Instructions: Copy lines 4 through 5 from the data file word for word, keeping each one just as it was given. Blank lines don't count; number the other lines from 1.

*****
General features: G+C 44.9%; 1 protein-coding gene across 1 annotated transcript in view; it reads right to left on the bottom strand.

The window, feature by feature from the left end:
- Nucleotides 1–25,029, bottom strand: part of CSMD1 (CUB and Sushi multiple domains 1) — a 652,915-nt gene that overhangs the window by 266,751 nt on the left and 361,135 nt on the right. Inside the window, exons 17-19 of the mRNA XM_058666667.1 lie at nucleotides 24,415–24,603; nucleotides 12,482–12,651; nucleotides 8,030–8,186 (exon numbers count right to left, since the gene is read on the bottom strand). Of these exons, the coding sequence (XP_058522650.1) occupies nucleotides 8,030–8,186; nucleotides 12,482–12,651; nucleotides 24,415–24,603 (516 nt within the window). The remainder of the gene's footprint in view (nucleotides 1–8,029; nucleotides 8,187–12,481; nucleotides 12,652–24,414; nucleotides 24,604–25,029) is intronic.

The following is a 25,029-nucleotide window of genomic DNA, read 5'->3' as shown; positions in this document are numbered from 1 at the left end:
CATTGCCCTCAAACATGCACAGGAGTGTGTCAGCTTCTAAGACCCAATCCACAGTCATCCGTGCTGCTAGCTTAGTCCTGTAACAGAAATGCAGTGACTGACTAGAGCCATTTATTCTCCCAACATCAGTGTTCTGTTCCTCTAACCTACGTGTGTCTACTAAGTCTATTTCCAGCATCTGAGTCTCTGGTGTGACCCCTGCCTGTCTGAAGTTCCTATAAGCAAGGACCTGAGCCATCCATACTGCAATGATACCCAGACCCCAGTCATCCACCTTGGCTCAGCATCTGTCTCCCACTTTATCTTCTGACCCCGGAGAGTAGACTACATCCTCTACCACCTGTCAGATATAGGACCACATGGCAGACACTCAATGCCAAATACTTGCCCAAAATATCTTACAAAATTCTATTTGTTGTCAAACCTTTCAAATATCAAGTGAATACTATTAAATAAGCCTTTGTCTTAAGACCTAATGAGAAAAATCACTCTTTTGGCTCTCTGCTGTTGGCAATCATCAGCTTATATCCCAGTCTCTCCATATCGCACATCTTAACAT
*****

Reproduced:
The following is a 25,029-nucleotide window of genomic DNA, read 5'->3' as shown; positions in this document are numbered from 1 at the left end:
CATTGCCCTCAAACATGCACAGGAGTGTGTCAGCTTCTAAGACCCAATCCACAGTCATCCGTGCTGCTAGCTTAGTCCTGTAACAGAAATGCAGTGACTGACTAGAGCCATTTATTCTCCCAACATCAGTGTTCTGTTCCTCTAACCTACGTGTGTCTACTAAGTCTATTTCCAGCATCTGAGTCTCTGGTGTGACCCCTGCCTGTCTGAAGTTCCTATAAGCAAGGACCTGAGCCATCCATACTGCAATGATACCCAGACCCCAGTCATCCACCTTGGCTCAGCATCTGTCTCCCACTTTATCTTCTGACCCCGGAGAGTAGACTACATCCTCTACCACCTGTCAGATATAGGACCACATGGCAGACACTCAATGCCAAATACTTGCCCAAAATATCTTACAAAATTCTATTTGTTGTCAAACCTTTCAAATATCAAGTGAATACTATTAAATAAGCCTTTGTCTTAAGACCTAATGAGAAAAATCACTCTTTTGGCTCTCTGCTGTTGGCAATCATCAGCTTATATCCCAGTCTCTCCATATCGCACATCTTAACAT